Adaptive evolution of nontransitive fitness in yeast
A common misconception is that evolution is a linear 'march of progress', where each organism along a line of descent is more fit than all those that came before it. Rejecting this misconception implies that evolution is nontransitive: a series of adaptive events will, on occasion, produce organisms that are less fit compared to a distant ancestor. Here we identify a nontransitive evolutionary sequence in a 1,000-generation yeast evolution experiment. We show that nontransitivity arises due to adaptation in the yeast nuclear genome combined with the stepwise deterioration of an intracellular virus, which provides an advantage over viral competitors within host cells. Extending our analysis, we find that nearly half of our ~140 populations experience multilevel selection, fixing adaptive mutations in both the nuclear and viral genomes. Our results provide a mechanistic case-study for the adaptive evolution of nontransitivity due to multilevel selection in a 1,000-generation host/virus evolution experiment.
Illumina data of viral competitions and evolved nuclear genomes are accessible under the BioProject ID PRJNA553562 and PRJNA205542, respectively.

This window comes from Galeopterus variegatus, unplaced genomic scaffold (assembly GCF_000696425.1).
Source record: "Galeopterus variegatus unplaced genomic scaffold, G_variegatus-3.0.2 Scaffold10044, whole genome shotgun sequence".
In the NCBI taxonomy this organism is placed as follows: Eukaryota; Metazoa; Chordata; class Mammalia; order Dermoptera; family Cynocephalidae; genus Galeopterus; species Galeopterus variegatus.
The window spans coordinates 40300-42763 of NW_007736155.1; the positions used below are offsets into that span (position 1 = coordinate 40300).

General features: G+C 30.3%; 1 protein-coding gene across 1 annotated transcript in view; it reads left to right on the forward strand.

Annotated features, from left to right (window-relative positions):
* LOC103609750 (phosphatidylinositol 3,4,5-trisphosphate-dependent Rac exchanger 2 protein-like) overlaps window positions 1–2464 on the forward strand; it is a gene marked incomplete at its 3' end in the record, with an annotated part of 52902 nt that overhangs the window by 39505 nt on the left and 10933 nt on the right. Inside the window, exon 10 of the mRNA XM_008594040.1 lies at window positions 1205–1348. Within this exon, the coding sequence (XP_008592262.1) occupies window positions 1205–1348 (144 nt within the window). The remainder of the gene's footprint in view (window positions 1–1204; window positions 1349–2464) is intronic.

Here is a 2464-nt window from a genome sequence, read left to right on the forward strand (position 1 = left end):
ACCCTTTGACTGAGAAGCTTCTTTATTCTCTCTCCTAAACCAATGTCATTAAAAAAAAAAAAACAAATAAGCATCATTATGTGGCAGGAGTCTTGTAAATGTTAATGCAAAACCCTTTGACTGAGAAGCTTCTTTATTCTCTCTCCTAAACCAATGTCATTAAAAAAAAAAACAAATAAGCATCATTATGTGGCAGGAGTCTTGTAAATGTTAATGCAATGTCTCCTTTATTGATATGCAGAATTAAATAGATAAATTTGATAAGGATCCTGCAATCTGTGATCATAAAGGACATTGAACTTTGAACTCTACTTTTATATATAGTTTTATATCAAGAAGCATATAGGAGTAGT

Article and author information
National Institutes of Health (R01GM127420)
- Gregory I Lang
Lehigh University (Faculty Innovation Grant)
- Gregory I Lang
The funders had no role in study design, data collection and interpretation, or the decision to submit the work for publication.
- Wenying Shou, University College London, United Kingdom
- Received: August 18, 2020
- Accepted: December 25, 2020
- Accepted Manuscript published: December 29, 2020 (version 1)
- Version of Record published: February 16, 2021 (version 2)
© 2020, Buskirk et al.
This article is distributed under the terms of the Creative Commons Attribution License permitting unrestricted use and redistribution provided that the original author and source are credited.
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